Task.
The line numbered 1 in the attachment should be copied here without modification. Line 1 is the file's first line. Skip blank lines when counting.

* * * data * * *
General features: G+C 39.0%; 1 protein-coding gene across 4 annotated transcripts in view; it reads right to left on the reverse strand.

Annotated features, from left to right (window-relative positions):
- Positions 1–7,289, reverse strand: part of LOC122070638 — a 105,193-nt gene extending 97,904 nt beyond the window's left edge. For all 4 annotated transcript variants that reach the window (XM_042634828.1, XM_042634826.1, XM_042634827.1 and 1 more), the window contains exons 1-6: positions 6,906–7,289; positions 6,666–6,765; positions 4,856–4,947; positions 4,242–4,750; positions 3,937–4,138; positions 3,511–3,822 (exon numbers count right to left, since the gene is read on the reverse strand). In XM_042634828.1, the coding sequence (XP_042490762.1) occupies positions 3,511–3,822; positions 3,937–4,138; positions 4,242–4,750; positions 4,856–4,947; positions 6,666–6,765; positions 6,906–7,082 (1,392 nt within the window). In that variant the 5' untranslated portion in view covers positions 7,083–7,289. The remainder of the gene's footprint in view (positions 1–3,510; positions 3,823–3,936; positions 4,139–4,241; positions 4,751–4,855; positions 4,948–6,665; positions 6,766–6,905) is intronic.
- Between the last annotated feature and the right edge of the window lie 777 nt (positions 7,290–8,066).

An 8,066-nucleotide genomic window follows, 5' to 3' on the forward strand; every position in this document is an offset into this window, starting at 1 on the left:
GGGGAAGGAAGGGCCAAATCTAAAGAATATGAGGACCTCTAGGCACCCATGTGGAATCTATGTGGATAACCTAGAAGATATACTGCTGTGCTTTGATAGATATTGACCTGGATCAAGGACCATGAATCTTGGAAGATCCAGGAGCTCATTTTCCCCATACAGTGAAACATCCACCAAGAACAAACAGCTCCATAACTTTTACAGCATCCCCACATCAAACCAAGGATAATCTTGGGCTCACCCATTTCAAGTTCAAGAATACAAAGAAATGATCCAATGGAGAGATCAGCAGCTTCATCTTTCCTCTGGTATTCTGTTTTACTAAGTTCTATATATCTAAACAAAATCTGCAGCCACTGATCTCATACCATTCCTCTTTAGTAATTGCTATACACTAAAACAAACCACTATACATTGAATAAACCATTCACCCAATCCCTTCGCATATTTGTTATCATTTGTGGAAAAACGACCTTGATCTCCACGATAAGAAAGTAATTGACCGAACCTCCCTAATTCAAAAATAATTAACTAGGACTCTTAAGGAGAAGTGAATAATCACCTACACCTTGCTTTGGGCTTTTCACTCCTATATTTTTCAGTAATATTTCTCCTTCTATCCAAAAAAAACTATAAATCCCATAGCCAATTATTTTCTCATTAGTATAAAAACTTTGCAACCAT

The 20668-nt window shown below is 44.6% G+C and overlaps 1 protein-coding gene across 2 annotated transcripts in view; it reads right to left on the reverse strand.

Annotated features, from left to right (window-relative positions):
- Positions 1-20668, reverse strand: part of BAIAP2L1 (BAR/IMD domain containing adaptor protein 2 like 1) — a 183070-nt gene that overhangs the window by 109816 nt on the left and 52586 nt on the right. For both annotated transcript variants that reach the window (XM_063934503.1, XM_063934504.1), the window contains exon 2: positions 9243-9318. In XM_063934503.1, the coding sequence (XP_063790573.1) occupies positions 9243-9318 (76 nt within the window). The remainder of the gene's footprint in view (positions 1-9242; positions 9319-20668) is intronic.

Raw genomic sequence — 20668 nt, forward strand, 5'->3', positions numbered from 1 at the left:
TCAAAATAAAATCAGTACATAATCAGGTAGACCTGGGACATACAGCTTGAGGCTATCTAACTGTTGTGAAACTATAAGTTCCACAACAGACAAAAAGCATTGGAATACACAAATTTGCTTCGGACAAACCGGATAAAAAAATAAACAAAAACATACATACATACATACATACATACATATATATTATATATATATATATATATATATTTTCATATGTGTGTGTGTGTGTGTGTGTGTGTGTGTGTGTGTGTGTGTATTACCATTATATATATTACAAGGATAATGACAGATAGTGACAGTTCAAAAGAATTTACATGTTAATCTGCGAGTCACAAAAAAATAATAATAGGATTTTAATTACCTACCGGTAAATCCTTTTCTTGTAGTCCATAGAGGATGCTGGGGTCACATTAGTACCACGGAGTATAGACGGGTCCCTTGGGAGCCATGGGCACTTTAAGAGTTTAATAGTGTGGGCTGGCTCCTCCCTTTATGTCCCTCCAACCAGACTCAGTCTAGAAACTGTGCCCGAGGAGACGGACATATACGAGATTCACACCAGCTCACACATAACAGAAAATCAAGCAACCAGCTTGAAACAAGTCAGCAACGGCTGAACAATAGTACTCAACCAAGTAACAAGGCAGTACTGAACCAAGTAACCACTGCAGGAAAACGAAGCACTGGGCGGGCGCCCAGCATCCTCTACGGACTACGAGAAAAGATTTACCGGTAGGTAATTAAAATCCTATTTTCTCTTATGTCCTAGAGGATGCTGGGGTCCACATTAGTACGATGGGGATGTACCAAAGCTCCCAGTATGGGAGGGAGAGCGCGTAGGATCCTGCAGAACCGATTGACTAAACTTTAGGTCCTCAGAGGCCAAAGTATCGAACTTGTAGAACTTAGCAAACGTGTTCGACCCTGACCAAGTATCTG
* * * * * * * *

General features: G+C 39.0%; 1 protein-coding gene across 4 annotated transcripts in view; it reads right to left on the reverse strand.